Rather than focus on Hurricane Katrina, the script uses a formula that we have seen many times before. The script talks about the gangbanging, rather than the economic, ethnic, and socio-political factors at the root of this gangbanging. Granted, two people stuck on a roof for a few days are going to have trivial conversations some of the time, but Lower Ninth spends most of the play just pleasantly passing the time. During the time of this tragedy, there were newspaper headlines that encompassed the problems better than this play, and they needed to be succinct. Here, there are roughly 80 minutes to do that, but the premise barely touches on those subjects. There are expletives here and there that point towards President Bush and complaints of not having any money, but it's not nearly enough.

Also lacking are production elements that could assist in communicating the peril. Sound effects by BC DuBoff during scene changes are pensive and bluesy, but the mood of the cast does not match that because of the constant joking and petty disagreements. Because the flood could not be created onstage, sound effects such as raging waters, the crash of debris, or even a dog yelping in the water could help lock in their situation, but there is silence instead: Silence as a backdrop to conversations that are nothing but filler. The direction by Daniel Goldstein makes the cast sometimes appear as though they are having an adventure like the one E-Z describes from his past. He acts like an untouchable hero, climbing from one side of the roof to the other, with no danger of losing his footing on a dislodged shingle. When the scenes get violent between E-Z and Malcom, E-Z doesn't even look scared as his head hangs above the flood below. We know that E-Z can swim, but even a strong swimmer would have reservations about falling backwards in dangerous waters.

A couple of themes that E-Z does have reservations about are knowing for sure who has it worst and who is, in fact, in hell. These themes are exasperated by Lowboy's predictable rise from the dead during one of E-Z's sleep and thirst-deprived hallucinations. Here, the two converse about Lowboy's past and E-Z's future, and some wisdom is shared by Lowboy on both parts. Lowboy presents an afterlife that is peaceful, and seems to make E-Z's situation sound worse. However, Lowboy and Malcolm don't experience any hellish moments until the play nears the end. And by then, it's too late for the experience to be edifying or emotional.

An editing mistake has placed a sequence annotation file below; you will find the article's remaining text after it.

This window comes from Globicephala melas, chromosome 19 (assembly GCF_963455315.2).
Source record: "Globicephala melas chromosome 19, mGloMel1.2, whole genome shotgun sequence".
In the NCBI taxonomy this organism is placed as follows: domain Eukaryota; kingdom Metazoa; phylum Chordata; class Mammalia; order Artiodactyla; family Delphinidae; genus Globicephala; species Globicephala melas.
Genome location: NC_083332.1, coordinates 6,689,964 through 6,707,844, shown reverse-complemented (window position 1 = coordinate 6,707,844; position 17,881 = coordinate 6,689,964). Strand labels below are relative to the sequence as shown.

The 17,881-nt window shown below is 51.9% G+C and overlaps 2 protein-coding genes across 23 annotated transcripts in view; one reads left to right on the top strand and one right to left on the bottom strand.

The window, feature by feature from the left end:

Lower Ninth has a strong premise that it does not deliver on. If Willimon wants to enhance our understanding of the devastation in New Orleans that began in August 2005, then he needs to show us more. Spike Lee was able to express these horrors in his HBO documentary When the Levees Broke: A Requiem in Four Acts with still images of the scene and interviews that only talk about what happened. A stage drama should be able to at least approximate the same impact with an actual re-enactment of the ordeal. At this point, this one doesn't.

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LOWER NINTH runs February 14 - April 5, Tuesday - Friday at 7pm & Saturday at 3pm & 7pm. The Flea Theater, is located at 41 White Street (between Broadway & Church Streets -- accessible from the A,C,E,N,R,Q,W,6,J,M,Z to Canal or 1 to Franklin Street). Tickets are $40 (Tuesdays - Thursdays and Saturday matinees) and $45 (Friday and Saturday evenings.) For tickets, visit www.theflea.org or call 212-352-3101.